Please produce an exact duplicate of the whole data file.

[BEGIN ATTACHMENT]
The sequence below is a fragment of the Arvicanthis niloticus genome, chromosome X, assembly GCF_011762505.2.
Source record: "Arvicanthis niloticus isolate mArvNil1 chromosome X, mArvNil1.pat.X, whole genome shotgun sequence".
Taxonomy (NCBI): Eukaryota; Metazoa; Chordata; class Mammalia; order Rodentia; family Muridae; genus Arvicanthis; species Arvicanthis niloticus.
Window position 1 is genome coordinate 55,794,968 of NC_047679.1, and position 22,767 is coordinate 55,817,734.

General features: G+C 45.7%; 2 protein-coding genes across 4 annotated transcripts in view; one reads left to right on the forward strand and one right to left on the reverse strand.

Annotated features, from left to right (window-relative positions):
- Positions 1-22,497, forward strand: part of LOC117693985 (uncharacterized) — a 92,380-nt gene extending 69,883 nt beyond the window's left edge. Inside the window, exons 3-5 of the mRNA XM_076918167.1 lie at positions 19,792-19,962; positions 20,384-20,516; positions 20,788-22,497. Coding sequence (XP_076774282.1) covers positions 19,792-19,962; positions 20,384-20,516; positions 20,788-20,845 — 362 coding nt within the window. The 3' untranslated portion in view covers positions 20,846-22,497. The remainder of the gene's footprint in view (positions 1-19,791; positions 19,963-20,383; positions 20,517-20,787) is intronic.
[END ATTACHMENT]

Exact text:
The sequence below is a fragment of the Arvicanthis niloticus genome, chromosome X, assembly GCF_011762505.2.
Source record: "Arvicanthis niloticus isolate mArvNil1 chromosome X, mArvNil1.pat.X, whole genome shotgun sequence".
Taxonomy (NCBI): Eukaryota; Metazoa; Chordata; class Mammalia; order Rodentia; family Muridae; genus Arvicanthis; species Arvicanthis niloticus.
Window position 1 is genome coordinate 55,794,968 of NC_047679.1, and position 22,767 is coordinate 55,817,734.

General features: G+C 45.7%; 2 protein-coding genes across 4 annotated transcripts in view; one reads left to right on the forward strand and one right to left on the reverse strand.

Annotated features, from left to right (window-relative positions):
- Positions 1-22,497, forward strand: part of LOC117693985 (uncharacterized) — a 92,380-nt gene extending 69,883 nt beyond the window's left edge. Inside the window, exons 3-5 of the mRNA XM_076918167.1 lie at positions 19,792-19,962; positions 20,384-20,516; positions 20,788-22,497. Coding sequence (XP_076774282.1) covers positions 19,792-19,962; positions 20,384-20,516; positions 20,788-20,845 — 362 coding nt within the window. The 3' untranslated portion in view covers positions 20,846-22,497. The remainder of the gene's footprint in view (positions 1-19,791; positions 19,963-20,383; positions 20,517-20,787) is intronic.